After the movant has satisfied this burden, the non-moving party must establish that a genuine issue of material fact exists. Jersey Cent. Power & Light Co. v. Lacey Twp., 772 F.2d 1103, 1109 (3d Cir. 1985). "[U]nsupported allegations . . . and pleadings are insufficient to repel summary judgment." Schoch v. First Fid. Bancorporation, 912 F.2d 654, 657 (3d Cir. 1990).

Rather, the non-moving party must "set forth specific facts showing that there is a genuine issue for trial." Fed. R. Civ. P. 56(e). Moreover, only disputes over facts that might affect the outcome of the lawsuit under governing law will preclude the entry of summary judgment. Anderson, 477 U.S. at 247-48.

B. Sovereign Immunity

Because there are no factual disputes concerning the non-payment of municipal fees on the Property and the events that led to the tax sale of the Property, the legal issue raised by the DVA is ripe for summary judgment. The DVA contends that pursuant to the Supremacy and Property Clauses of the U.S. Constitution, and 38 U.S.C. § 3720, the doctrine of sovereign immunity applies in this case to the Property, which was owned by the DVA, and precludes the tax sale of the Property to a private third party.

The Property Clause of the U.S. Constitution provides that: "[t]he Congress shall have Power to dispose of and make all needful Rules and Regulations respecting the Territory or other Property belonging to the United States . . ." U.S. Const. art. IV, sec. 3, cl. 2. The Supreme Court has repeatedly emphasized the constitutional principle that: "[t]he power of Congress to dispose of any kind of property belonging to the United States, 'is vested in Congress without limitation.'" Alabama v. Texas, 347 U.S. 272, 273. Federal property "cannot be seized by authority of another sovereignty against the consent of the Government." Armstrong v. United States, 364 U.S. 40, 43 (1960).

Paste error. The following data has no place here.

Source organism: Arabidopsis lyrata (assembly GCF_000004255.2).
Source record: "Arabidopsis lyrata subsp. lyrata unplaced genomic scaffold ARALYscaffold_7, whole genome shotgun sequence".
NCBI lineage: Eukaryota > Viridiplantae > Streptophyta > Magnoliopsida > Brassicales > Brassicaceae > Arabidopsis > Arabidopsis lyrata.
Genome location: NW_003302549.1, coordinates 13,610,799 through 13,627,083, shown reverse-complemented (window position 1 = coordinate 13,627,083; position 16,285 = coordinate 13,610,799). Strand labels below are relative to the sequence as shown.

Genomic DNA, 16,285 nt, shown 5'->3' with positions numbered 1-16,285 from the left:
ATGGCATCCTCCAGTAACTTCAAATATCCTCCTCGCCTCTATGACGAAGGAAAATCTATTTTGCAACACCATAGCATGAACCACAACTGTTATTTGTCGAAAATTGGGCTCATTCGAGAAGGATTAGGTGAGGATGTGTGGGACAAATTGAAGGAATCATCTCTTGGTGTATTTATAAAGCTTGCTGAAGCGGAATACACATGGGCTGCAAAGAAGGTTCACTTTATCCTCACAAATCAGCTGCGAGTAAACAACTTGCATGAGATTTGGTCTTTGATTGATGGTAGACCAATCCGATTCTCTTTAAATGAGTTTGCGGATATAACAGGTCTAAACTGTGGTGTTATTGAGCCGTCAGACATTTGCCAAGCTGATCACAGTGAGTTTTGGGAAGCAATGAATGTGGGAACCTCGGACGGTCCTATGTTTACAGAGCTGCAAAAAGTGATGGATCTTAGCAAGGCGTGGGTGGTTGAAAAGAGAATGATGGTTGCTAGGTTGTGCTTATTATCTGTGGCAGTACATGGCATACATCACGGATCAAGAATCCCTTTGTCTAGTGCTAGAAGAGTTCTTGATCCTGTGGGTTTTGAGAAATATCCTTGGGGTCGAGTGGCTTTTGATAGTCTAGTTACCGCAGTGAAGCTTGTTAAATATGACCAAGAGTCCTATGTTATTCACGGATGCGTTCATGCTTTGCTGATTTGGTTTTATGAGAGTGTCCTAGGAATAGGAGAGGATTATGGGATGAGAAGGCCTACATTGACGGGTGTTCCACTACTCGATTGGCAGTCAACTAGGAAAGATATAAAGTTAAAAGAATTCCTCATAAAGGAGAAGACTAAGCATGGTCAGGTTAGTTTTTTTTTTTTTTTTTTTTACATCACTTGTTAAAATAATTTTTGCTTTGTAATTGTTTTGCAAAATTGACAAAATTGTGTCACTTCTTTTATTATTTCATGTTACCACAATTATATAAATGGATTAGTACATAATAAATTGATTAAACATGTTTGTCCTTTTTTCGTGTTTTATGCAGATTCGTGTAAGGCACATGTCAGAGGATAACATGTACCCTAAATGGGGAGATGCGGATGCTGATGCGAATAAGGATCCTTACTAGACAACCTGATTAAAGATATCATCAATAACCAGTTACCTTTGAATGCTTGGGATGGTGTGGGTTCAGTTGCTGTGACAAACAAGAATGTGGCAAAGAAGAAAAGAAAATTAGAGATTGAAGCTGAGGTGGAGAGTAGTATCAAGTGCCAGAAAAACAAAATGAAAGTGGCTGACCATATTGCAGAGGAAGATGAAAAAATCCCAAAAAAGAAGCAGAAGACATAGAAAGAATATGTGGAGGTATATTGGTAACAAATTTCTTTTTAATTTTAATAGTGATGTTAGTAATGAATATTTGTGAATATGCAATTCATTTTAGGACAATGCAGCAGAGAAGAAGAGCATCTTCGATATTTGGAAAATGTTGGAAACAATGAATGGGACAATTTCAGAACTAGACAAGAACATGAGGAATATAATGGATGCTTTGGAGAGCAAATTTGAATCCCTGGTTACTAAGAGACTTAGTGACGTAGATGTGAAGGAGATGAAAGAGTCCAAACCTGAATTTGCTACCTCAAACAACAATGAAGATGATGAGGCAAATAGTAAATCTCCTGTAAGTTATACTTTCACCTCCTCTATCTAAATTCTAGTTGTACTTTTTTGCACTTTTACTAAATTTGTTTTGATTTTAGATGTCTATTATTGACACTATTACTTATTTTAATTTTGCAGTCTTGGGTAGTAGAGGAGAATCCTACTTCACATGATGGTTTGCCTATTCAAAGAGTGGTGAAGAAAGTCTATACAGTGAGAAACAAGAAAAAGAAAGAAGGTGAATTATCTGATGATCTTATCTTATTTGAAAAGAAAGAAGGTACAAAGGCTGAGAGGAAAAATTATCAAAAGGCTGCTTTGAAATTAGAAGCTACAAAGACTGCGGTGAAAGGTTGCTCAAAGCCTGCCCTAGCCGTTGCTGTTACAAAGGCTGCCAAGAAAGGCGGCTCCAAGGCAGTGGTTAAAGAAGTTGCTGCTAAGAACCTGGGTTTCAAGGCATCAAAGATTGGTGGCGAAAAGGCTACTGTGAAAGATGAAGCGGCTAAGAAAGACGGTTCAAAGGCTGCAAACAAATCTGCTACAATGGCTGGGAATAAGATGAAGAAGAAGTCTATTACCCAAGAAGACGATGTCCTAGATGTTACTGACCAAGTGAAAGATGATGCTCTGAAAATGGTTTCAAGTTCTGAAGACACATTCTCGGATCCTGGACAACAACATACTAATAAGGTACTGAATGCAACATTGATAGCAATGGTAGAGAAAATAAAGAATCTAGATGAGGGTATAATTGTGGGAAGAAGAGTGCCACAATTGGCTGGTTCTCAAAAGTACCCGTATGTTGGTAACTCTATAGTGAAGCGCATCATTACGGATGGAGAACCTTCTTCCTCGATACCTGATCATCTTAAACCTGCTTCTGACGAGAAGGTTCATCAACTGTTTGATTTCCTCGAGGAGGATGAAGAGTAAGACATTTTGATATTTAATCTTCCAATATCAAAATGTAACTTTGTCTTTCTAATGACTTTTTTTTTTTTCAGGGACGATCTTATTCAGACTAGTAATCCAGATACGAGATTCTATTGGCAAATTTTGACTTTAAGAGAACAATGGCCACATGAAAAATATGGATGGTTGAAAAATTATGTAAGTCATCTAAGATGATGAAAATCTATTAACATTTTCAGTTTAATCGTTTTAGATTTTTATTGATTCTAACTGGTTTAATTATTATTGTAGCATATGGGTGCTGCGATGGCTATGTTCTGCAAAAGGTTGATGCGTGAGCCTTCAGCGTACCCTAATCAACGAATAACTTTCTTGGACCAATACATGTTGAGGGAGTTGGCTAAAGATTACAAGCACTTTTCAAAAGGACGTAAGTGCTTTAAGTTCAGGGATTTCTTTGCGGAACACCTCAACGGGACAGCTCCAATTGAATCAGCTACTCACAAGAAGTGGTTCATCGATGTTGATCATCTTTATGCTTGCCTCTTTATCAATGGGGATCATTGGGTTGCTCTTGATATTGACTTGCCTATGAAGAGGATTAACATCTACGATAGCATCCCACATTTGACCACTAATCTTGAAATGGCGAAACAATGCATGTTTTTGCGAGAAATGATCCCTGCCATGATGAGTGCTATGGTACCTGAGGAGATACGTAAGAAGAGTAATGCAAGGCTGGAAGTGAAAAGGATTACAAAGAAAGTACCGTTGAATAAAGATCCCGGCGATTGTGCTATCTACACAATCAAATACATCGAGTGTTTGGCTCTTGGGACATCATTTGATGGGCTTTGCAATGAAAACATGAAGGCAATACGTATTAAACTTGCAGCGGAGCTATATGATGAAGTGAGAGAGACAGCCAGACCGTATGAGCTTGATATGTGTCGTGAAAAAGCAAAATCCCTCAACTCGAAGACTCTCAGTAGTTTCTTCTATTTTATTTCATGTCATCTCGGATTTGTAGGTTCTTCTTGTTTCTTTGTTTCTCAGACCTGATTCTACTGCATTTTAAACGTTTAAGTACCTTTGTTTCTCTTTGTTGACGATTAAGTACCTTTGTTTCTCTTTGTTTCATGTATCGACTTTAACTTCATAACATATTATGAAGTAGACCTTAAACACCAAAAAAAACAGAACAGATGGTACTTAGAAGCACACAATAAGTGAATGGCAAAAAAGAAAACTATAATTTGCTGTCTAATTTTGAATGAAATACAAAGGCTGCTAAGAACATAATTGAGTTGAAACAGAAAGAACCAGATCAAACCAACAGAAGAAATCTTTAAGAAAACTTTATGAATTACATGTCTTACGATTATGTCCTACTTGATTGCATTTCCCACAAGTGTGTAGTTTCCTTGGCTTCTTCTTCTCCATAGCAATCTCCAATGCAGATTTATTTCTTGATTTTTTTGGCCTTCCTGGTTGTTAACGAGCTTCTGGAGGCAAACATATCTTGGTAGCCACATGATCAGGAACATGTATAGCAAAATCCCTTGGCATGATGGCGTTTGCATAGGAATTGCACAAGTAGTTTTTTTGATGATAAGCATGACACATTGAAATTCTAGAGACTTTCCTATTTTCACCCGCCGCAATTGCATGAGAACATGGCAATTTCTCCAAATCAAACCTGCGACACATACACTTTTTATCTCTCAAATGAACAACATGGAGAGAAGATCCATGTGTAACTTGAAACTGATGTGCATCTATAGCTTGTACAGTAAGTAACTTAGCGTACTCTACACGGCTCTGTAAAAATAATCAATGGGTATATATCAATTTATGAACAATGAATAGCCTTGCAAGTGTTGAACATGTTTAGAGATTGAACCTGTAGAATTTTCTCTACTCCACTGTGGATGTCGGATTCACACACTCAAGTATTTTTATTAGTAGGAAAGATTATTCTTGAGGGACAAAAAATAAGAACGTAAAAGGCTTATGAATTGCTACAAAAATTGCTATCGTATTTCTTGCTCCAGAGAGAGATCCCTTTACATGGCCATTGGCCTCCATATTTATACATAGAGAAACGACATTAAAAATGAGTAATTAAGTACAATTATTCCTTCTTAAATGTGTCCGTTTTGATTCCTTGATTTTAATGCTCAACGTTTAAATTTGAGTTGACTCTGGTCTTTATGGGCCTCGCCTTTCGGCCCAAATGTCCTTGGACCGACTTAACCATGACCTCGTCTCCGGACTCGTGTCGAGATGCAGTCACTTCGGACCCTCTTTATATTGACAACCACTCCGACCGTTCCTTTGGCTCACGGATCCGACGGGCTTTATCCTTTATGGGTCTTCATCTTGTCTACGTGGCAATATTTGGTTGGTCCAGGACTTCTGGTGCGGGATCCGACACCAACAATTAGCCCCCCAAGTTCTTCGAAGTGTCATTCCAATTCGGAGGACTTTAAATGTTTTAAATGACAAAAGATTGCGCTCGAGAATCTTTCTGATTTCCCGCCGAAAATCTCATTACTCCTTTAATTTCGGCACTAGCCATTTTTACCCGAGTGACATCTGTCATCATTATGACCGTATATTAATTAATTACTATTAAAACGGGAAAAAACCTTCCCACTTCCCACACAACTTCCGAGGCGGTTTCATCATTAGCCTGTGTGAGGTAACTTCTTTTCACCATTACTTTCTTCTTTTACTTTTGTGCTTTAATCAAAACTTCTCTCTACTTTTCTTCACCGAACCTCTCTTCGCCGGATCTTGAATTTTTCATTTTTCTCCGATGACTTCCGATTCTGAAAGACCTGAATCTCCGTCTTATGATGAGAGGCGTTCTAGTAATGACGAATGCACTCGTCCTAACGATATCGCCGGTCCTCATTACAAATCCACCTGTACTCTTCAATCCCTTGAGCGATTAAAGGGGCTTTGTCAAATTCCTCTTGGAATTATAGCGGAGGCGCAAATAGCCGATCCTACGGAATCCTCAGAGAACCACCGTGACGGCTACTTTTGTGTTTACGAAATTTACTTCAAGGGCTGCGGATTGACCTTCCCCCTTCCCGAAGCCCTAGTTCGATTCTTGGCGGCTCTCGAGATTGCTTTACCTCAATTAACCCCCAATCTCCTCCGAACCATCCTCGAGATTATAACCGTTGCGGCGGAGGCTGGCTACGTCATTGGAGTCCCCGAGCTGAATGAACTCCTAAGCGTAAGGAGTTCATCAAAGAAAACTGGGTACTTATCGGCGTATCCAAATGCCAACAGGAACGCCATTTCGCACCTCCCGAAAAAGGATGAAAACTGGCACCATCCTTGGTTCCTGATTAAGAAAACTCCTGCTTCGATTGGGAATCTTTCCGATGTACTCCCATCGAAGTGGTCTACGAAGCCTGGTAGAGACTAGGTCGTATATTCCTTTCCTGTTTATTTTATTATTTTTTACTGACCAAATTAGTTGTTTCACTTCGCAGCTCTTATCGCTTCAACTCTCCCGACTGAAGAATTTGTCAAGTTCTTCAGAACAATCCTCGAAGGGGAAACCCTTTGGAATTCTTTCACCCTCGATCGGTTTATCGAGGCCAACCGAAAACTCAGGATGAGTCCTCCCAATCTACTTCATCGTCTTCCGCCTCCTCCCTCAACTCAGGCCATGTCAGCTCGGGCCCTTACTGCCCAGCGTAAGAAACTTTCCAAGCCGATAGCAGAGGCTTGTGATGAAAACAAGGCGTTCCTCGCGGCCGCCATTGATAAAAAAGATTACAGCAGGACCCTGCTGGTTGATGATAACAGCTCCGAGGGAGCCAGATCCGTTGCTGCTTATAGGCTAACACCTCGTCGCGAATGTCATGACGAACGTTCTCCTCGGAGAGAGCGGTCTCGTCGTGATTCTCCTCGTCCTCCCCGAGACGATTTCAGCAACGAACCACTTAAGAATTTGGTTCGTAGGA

When Congress does act pursuant to the Property Clause, those actions are given precedence over any local or state laws by the powers granted through the Supremacy Clause of the U.S. Constitution. The Supremacy Clause states that: "[t]his Constitution, and the Laws of the United States which shall be made in Pursuance thereof; . . . shall be the Supreme Law of the land; and the Judges in every State shall be bound thereby." U.S. Const. art. VI, cl. 2. Thus, "[u]nless the federal government acts, title does not pass under the laws of the United States." Yunis v. United States, 118 F. Supp. 2d 1024, 1032 (C.D. Cal. 2000).

Defendants argue that Congress has created such a statutory waiver of the DVA's sovereign immunity. The relevant portions of section 3720(a) of the Veteran's Benefits section of the U.S. Code provide:

(a) Notwithstanding the provisions of any other law, with respect to matters arising by reason of this chapter, the Secretary may--

(1) sue and be sued in the Secretary's official capacity in any court of competent jurisdiction, State or Federal, but nothing in this clause shall be construed as authorizing garnishment or attachment against the Secretary, the Department of Veterans Affairs, or any of its employees; . . .